Let the random samples be independent, be the continuous distribution function of and be the common continuous distribution function of The reliability in a multicomponent stress-strength model is given by 14.

(1.1)
(1.2)

where are identically independently distributed (iid) strength variables and subjected to common random stress, . The probability in (1.1) is termed as reliability in a multicomponent stress-strength model 14.

The random variable (rv) X follows the proportional hazard rate (PHR) model if the cumulative distribution function (cdf ) of X have the following form

(1.3)

where is the survival function of the baseline rv and is power parameter. The probability density function (pdf) corresponding to the cdf (1.3) is given by

(1.4)

where is the first derivative of with respect to A rv following PHR model with power parameter will be denoted by PHR().

The family represented by and is well known in lifetime experiments as the PHR model 21. Ahmadi et al. 22, Wang and Shi 23 and Wang 24, mentioned some of it's particular cases such as exponential, Pareto, Lomax, Burr XII and others.

In this study, we consider the multicomponent stress-strength model which has independent and identical strength components and a common stress. We assume that the strength variables and stress variable follow PHR model. The system functions if or more of the components simultaneously survive. The estimation of reliability for this system is obtained under the classical and Bayesian framework. The Lindley's approximation technique is carried out to obtain Bayesian estimates. Explicit expression for Bayes estimator of reliability is also obtained. Moreover, the asymptotic confidence interval (ACI) for reliability function is constructed.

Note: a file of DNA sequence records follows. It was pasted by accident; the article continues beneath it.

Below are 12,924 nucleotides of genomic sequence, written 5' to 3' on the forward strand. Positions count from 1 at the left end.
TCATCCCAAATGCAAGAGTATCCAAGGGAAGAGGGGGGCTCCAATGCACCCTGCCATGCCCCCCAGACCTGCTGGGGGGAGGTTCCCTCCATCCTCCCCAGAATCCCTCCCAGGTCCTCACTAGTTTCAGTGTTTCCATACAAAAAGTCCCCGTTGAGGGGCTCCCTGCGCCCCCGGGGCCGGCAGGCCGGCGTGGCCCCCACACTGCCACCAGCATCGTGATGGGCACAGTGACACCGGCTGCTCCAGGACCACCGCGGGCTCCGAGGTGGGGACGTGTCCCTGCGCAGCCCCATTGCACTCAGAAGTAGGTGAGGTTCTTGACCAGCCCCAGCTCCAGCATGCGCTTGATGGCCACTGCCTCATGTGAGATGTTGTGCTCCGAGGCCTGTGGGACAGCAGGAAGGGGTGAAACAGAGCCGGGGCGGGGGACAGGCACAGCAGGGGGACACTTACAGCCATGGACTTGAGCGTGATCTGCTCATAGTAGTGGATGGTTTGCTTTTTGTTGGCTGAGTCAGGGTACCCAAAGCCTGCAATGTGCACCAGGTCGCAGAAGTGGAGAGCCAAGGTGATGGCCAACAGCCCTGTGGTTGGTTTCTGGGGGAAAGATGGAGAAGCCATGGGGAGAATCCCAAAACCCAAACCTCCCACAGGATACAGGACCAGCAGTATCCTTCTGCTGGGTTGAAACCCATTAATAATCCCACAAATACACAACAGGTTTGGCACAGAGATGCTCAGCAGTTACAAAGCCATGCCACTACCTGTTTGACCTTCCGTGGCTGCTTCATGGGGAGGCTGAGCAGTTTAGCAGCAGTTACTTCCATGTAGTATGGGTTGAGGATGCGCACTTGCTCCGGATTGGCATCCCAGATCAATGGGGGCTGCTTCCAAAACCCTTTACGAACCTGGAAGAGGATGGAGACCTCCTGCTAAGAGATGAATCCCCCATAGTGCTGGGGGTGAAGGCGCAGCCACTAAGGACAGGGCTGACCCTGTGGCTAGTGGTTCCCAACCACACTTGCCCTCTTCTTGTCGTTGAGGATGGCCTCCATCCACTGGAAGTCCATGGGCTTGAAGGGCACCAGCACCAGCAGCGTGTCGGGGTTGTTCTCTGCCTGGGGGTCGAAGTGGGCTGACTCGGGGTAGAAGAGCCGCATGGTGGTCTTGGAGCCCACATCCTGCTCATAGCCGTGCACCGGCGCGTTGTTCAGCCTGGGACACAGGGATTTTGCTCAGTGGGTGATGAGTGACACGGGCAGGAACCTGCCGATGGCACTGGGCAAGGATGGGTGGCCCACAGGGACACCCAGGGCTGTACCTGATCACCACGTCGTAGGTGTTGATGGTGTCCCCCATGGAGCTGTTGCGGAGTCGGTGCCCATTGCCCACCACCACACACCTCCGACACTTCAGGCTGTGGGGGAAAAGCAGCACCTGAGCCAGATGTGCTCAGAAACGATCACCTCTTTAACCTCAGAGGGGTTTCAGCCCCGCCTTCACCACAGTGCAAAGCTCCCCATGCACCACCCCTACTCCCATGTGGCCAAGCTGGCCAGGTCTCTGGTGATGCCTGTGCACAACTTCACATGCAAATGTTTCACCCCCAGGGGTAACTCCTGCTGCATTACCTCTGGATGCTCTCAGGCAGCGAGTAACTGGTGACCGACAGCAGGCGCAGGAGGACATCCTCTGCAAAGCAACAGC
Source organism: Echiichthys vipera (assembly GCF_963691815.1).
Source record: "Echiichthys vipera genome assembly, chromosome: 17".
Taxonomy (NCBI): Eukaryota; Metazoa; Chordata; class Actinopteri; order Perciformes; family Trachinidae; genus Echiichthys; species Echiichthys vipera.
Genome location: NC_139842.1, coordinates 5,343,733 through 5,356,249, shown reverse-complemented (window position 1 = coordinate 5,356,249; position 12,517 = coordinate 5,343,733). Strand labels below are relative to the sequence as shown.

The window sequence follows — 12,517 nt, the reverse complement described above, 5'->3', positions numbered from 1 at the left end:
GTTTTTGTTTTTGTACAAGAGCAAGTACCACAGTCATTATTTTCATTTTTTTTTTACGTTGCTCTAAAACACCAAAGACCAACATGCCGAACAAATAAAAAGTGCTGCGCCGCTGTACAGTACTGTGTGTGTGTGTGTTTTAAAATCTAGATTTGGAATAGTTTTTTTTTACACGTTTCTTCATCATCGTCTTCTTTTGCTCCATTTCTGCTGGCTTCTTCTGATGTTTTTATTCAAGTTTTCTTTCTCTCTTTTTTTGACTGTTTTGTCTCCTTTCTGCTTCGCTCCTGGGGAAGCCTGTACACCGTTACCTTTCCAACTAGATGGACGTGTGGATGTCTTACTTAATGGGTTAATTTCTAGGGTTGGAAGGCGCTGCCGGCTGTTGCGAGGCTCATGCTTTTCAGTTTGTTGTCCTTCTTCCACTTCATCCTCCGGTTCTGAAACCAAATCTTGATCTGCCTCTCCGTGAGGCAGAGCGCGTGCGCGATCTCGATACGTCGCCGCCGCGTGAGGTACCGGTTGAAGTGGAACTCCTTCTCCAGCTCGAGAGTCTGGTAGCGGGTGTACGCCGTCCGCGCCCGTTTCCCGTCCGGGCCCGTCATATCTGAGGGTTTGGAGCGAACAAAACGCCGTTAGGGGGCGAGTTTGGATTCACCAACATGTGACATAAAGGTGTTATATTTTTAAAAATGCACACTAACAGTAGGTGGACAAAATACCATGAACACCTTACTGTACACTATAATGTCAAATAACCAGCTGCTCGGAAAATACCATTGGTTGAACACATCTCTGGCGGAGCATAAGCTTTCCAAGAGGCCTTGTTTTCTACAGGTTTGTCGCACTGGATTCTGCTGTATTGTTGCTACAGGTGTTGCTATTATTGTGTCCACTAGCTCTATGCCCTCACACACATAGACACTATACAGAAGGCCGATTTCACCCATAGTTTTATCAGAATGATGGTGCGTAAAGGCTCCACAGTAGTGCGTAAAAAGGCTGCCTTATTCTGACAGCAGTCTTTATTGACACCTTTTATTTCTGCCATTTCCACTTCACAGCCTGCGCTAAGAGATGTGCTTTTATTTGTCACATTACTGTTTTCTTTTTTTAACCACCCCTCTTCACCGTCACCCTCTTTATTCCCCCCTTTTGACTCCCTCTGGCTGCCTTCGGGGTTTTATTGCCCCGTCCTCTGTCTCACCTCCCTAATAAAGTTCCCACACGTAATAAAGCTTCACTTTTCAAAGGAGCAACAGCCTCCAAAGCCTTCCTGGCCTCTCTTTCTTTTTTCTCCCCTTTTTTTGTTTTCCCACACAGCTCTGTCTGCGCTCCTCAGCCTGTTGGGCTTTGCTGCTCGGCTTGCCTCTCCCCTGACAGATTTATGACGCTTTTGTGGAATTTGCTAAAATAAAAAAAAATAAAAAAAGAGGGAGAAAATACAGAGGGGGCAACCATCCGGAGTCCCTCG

The rest of the paper is organized as follows: In Section 2, the maximum likelihood (ML) estimator and ACI of are obtained. In Section 3, uniformly minimum variance unbiased (UMVU) estimator of is provided. In Section 4, Bayes estimator of is developed in both approximate and explicit forms under squared error loss function (SELF) 7. In Section 5, simulation study is carried out to compare the estimates of by using Monte Carlo simulation technique and findings are illustrated by tables and plots. Finally, conclusions on the paper are provided in Section 6.

2. ML Estimation of Rs,k

This section deals with the ML estimation of . Here, we assume that be independent; PHR() and PHR(). Therefore from (1.1) and (1.3), is given by

(2.1)

where

In order to obtain the estimators of , suppose systems are put on life-testing experiment from the strength population and systems are from the stress population. In this case, we obtain the following observed data: and and Then, the likelihood function of the observed sample is given by

(2.2)

and the log-likelihood function is given by

(2.3)

From (2.3), the ML estimators of and are given by

(2.4)

where and

Hence, the ML estimator of is obtained from (2.1) and (2.4) by using the invariance property of ML estimators

(2.5)

where

To obtain the ACI interval for we proceed as follows:

The Fisher information matrix of is given as

The ML estimator of is asymptotically normal with mean and variance

where

and

Therefore, an asymptotic confidence interval of is given by

(2.6)

where is the upper quantile of the standard normal distribution and is the value of at the ML estimate of the parameteres.

3. UMVU Estimation of Rs,k

This section deals with the UMVU estimation of . To find the UMVU estimator of , say, it is enough to find UMVU estimator of by using the linearity property of UMVU estimators. From (2.2), it is seen that is a complete sufficient statistics for Moreover, and . Let

where and Obviously, have exponential distribution with means and , respectively. Then, is an unbiased estimator of .